Over the years, experience has demonstrated, that the attacks are done where the journalists are more vulnerable: their homes or office. Their families are often victims of hostilities, harassment and even abduction. Journalists are not celebrities. The more exposed they are in that matter, the more vulnerable and less capable they are to do their job without the added burden.

Many might be thinking, that doesn't´t happen in the USA. WRONG. More journalist are jailed here, companies threatened with losing their licenses or simply denying access to information. Something Rumsfield, Cheney and González have never doubt of doing and force.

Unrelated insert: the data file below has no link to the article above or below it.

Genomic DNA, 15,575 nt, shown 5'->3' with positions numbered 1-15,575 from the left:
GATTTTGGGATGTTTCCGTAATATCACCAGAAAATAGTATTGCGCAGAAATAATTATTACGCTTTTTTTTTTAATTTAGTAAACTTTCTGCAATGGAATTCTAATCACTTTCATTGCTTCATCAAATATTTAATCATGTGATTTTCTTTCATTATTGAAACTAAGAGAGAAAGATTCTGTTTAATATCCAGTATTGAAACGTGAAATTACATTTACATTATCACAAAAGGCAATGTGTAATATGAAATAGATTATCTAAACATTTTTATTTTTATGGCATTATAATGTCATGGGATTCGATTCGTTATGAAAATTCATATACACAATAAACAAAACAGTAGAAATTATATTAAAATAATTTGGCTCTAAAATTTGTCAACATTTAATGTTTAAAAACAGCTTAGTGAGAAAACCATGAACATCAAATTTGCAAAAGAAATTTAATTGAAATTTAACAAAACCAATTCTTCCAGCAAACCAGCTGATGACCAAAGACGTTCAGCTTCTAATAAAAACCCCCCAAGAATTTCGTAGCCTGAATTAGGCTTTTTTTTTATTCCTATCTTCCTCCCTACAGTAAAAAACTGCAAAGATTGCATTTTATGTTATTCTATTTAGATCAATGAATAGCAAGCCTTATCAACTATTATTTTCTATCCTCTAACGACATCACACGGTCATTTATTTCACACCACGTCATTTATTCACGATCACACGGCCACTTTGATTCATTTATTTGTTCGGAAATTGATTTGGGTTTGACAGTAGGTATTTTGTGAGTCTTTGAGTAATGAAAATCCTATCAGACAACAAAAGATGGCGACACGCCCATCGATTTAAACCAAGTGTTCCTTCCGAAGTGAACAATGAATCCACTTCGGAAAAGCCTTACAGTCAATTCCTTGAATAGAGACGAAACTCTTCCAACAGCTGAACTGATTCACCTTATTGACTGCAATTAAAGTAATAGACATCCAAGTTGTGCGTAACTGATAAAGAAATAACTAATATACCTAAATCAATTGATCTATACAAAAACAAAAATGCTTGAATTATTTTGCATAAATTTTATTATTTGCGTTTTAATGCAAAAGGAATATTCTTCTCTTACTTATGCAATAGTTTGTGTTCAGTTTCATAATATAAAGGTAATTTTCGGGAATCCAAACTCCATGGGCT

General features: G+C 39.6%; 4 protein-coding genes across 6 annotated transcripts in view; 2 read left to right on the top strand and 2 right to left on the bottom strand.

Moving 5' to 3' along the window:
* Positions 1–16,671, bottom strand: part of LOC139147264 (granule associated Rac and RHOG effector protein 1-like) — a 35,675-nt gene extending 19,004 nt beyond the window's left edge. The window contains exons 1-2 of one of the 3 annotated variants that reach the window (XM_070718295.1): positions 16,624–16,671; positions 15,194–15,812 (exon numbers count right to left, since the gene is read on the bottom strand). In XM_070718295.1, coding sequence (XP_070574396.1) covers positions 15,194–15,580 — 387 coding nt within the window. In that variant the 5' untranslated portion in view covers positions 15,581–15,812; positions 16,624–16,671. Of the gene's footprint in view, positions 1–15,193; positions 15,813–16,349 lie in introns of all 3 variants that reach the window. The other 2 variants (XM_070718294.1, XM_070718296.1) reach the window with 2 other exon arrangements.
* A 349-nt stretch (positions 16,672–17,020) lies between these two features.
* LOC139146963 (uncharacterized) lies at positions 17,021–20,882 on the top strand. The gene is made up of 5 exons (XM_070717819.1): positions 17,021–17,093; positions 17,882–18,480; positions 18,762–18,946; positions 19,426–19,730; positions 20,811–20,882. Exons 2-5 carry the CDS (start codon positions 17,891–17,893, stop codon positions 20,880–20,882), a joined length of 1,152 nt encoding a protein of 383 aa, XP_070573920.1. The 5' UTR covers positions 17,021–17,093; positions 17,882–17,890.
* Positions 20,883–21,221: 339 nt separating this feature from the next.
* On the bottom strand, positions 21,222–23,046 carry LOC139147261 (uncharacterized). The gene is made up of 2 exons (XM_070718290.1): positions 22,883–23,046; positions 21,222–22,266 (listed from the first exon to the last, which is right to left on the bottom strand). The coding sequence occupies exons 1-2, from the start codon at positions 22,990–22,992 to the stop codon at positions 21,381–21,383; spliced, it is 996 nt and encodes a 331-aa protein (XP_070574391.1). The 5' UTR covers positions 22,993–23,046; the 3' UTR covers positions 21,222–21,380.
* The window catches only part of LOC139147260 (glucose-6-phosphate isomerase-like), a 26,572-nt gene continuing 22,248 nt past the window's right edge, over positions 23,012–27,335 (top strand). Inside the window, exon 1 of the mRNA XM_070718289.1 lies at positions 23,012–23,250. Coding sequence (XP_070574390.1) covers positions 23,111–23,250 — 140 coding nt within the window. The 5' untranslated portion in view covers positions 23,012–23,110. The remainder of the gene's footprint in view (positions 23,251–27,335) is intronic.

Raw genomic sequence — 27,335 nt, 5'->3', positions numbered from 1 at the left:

After Hurricane Katrina struck New Orleans and the Gulf states on August 29, the Federal Emergency Management Agency urged news organizations not to photograph dead bodies. Numerous bodies were left in public areas for days after the hurricane amid a government recovery effort that was widely criticized for being slow and ineffective. The Washington Post reported that in at least one instance state authorities echoed the demand not to photograph the dead.